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£230k Paid Out To Scottish Teachers For Workplace Injuries

Recent statistics found that nearly £230,000 has been paid out to teachers in Scotland as compensation for injuries at work.

Nearly £230,000 has been paid out to teachers in Scotland as compensation for injuries at work, far lower than the figure of £450,000 seen in 2017.

Stats from the Educational Institute of Scotland show that the most common cause of injuries is slips, trips and falls, general-secretary Larry Flanagan explained, although some incidents were down to the likes of poor working environments, assault or accident.

“The decrease in compensation settlements in 2018, compared to the previous year, marks an improvement in the safety of Scotland’s educational establishments; however, there is still a long way to go towards the aim of eliminating workplace injuries in our schools, colleges and universities altogether,” Mr Flanagan went on to say.

Discussing the impact that Brexit might have on the working landscape and future health and safety legislation, he added that many of the workplace protections we have in place right now are due to EU legislation – and once we’re no longer part of the EU, it’s possible that such protections could “come under attack from the UK government”.

According to the TES, the biggest pay-out went to a teacher who was signed off work suffering from work-related stress, which then developed into depression and resulted in the employee’s eventual resignation.

And another teacher was handed £5,309 after being hit by a student with a plastic chair when they intervened to protect other youngsters.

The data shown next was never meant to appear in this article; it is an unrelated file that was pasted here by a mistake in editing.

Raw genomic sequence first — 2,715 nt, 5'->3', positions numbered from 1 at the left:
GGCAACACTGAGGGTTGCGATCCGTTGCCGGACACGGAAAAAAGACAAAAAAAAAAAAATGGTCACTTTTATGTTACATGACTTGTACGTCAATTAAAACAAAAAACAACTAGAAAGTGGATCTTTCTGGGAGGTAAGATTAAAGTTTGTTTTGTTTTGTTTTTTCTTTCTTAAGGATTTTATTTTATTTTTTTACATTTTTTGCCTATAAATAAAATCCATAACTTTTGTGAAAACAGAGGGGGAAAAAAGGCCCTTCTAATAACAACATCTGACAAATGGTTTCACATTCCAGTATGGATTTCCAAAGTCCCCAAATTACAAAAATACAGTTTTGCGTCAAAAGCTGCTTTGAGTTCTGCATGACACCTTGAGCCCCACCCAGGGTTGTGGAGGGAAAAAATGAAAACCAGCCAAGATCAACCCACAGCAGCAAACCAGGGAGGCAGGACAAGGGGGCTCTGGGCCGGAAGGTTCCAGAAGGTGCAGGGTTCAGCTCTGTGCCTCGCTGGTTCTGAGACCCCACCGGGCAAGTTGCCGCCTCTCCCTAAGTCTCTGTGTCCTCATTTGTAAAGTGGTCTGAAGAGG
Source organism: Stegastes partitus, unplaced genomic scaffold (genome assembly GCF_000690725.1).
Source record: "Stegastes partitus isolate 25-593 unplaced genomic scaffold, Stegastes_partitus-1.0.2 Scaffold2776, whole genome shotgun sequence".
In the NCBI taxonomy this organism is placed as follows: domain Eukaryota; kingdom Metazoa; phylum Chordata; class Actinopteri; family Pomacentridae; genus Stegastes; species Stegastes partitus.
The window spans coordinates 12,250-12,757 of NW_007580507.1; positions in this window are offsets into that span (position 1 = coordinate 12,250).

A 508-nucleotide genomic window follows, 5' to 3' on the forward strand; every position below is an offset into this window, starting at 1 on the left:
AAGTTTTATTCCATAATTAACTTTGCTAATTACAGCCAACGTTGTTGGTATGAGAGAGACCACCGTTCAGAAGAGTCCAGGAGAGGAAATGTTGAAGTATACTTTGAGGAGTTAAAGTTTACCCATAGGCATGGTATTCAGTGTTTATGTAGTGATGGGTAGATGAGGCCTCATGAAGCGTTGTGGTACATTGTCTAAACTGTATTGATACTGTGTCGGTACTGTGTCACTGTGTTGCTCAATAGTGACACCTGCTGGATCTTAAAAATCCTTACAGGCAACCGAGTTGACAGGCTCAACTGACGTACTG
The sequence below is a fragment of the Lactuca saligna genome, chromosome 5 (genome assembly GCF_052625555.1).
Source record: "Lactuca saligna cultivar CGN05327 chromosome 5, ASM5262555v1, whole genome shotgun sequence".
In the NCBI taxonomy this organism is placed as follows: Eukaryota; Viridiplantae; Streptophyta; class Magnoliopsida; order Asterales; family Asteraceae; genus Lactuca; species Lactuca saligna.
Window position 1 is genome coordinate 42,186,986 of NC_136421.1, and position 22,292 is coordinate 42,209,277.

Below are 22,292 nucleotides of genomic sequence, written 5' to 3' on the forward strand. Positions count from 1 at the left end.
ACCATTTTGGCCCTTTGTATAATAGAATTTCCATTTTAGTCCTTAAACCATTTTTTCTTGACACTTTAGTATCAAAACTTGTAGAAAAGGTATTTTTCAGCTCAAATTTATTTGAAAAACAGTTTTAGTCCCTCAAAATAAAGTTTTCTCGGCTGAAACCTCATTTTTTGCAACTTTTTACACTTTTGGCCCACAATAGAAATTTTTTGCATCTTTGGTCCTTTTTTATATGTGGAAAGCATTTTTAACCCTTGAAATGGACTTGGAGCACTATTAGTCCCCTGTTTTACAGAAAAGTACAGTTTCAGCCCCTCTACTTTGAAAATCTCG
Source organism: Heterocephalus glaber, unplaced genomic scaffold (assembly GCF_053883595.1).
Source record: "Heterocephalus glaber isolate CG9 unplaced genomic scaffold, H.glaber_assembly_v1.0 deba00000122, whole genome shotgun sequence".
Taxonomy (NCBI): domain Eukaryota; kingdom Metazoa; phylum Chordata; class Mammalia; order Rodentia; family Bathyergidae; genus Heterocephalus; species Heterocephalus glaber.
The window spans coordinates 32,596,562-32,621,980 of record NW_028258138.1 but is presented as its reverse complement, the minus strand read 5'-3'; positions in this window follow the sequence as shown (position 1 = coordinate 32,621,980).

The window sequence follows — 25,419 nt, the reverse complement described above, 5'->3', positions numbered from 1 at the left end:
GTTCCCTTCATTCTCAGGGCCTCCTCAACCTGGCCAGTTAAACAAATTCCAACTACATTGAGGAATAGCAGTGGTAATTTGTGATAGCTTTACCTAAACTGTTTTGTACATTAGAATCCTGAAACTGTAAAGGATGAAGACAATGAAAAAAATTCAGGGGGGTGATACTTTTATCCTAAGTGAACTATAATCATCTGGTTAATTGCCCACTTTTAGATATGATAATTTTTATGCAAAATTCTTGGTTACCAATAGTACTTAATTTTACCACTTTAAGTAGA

Those involved in health and safety at schools may find it beneficial to keep an eye on the Health and Safety Executive (HSE) website, where you’ll find useful guidance and tips on sensible health and safety management in educational establishments.

Sensible management means that the school leadership team understands the policies and applies them practically to the real risks at school. School leaders should consult with staff to find practical solutions and strike the right balance when tackling health and safety issues and implementing new procedures.

Paperwork should also be kept to a minimum, with all significant hazards identified and the risks appropriately controlled. Precautions should be documented clearly as and when necessary.

As observed by the HSE, going beyond sensible management could entail being overly cautious. It is about doing what is reasonably practical to reduce significant risks by putting in place control measures to manage the real risks.

When schools fail to adopt a sensible balance, no one is responsible for health and safety and there’s a lack of understanding about priorities, risks and risk management.

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